Who knows? Maybe we will have to rethink the laws of physics that we know up to now. Quantum physics has very good laws for describing what happens in the world of small particles. But if we look at our everyday lives, we never see such things. Your cup of coffee from Starbucks is always in one place. It's not in two places at the same time, and it does not appear to be entangled with something else.
So where is the transition in scaling up from the quantum world of small particles to the classical world we perceive, where things have well-defined properties and seem to be in the right places? Quantum theory defines these two domains and gives them different laws, but we do not fully understand how to connect these two worlds. Some people call this the measurement problem or the measurement paradox. But it really has to do with what happens when we go from a quantum mechanical picture up to some measurement result that we see on the screen. Maybe there is some clue when we scale up to bigger particles. Who knows?
R.R.: Whether the laws of quantum physics also apply to large objects is one of the most important questions we should answer in physics. We could go even further, and ask, "What happens if humans are entangled? What happens if I'm entangled with a particle?" To add to Ronald's reply, one possibility indeed is that there is a transition point. Once we get to large enough objects, they become more classical and behave the way we think and perceive them.
There are also other explanations. One explanation is that everything is actually entangled. If I just look at an object, I become entangled with it. But because I am now part of this entangled thing, I don't perceive it as entanglement. It would only look entangled from the outside. To me, the object looks as if it has a well-defined property.
We don't know which of these explanations is the case. So we have at least two consistent explanations. One says everything is quantum, things are entangled, and we are entangled with one another. The other, maybe less adventurous, says that when things get larger, they become classical and all these strange behaviors disappear. Deciding between these two possibilities is something I think we should do in the future. Trying to do experiments with larger and larger objects is a nice way to achieve that.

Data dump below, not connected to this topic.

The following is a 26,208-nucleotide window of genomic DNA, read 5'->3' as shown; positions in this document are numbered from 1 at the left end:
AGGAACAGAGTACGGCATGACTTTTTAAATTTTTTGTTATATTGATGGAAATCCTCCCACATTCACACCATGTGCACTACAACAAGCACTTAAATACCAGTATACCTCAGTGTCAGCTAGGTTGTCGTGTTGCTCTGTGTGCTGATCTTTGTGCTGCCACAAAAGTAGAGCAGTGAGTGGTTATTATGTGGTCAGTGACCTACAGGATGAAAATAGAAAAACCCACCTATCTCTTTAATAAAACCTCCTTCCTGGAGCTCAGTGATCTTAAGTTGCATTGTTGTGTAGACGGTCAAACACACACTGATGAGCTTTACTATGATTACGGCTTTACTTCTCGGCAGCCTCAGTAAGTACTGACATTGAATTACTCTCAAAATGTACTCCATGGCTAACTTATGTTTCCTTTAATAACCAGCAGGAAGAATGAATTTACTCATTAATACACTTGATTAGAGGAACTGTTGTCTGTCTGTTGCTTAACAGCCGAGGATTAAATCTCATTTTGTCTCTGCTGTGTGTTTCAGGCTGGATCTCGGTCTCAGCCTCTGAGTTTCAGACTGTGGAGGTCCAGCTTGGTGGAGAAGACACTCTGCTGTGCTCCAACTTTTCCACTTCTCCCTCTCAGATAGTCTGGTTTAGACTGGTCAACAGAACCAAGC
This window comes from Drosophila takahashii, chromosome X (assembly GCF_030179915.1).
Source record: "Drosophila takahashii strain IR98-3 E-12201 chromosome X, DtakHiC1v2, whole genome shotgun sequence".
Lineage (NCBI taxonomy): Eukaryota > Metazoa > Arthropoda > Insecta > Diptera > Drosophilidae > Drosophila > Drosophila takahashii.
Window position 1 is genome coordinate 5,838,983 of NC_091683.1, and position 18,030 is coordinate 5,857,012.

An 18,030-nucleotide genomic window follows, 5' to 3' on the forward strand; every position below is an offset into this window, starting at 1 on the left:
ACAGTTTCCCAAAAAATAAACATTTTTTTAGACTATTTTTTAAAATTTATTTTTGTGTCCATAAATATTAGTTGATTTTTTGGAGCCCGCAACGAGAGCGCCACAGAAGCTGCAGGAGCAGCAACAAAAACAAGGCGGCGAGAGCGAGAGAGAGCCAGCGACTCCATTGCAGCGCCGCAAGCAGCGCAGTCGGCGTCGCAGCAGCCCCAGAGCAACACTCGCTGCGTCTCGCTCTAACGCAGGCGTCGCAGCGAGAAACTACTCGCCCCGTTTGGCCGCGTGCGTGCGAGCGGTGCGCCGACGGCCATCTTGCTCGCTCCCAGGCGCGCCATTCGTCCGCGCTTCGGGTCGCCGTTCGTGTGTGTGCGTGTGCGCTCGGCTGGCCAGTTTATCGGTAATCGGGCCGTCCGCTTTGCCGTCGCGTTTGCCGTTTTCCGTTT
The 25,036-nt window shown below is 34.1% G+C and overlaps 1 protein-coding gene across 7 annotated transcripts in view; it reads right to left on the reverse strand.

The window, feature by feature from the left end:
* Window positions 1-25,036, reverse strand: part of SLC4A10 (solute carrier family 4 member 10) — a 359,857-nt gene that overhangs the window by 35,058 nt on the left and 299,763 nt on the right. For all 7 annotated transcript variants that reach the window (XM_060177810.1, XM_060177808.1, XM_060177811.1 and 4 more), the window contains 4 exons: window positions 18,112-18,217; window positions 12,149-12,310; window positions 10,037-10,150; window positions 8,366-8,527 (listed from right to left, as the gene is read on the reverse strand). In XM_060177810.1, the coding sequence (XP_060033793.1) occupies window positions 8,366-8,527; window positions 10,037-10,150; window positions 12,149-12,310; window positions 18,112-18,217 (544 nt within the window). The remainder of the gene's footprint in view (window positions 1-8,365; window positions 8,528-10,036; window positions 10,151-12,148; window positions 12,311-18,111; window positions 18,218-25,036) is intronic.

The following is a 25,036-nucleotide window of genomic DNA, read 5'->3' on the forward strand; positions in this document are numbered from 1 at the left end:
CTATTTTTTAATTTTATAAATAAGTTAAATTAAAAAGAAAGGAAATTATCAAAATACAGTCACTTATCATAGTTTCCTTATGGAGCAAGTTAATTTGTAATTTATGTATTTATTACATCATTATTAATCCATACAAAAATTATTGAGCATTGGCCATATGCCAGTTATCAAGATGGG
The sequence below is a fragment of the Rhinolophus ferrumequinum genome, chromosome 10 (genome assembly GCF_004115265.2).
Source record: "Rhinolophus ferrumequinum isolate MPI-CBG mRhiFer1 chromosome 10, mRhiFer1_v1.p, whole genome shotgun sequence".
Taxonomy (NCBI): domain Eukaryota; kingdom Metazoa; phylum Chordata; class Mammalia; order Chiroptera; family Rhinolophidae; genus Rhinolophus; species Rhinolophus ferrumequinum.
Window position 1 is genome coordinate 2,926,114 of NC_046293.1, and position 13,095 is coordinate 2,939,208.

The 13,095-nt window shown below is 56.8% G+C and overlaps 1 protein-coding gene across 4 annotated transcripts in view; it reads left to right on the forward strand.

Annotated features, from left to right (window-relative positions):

TKF: That would be an interesting set of experiments. We're going to wrap this up since we're already a few minutes over, but I do have one final question. If Einstein could join us today, how do you think he would react to this experiment? What avenues of research do you think it might suggest to him?
R.H.: If you look at Einstein's life, he started out overthrowing the physics of his time. Relativity theory was a complete break with everything that was known before. But by the time quantum physics really matured, he seemed to have grown more conservative. When he analyzed quantum entanglement, he didn't say, "Let's take this quantum entanglement and see what the properties are and what it can tell me about the world." Instead, he said, "I think the world should be local and obeying realism and therefore quantum theory is incomplete"' So on this point, he seems quite a bit stubborn.
My guess is that even after seeing the results of our experiment, he would not be convinced. He would still say, "My theory is still there." But we don't really know, because he did not get to see Bell's inequality, and maybe that would have convinced him. I'm not so sure.
R.R.: I would assume, obviously, that Einstein is an intelligent, rational person. He would look at the possibilities. As we discussed, there are not many possibilities left. All the options require us to give up a certain view we had of the world. As Ronald said, Einstein was actually very good giving up certain intuitions people had about the world at that time. Ronald's experiment closes the possibilities that Einstein thought were true. I would assume that he would give up those possibilities, and try to find the theory that explains things in accordance with this experiment. This would probably be a very unconventional theory, and I would expect Einstein would be able to do that.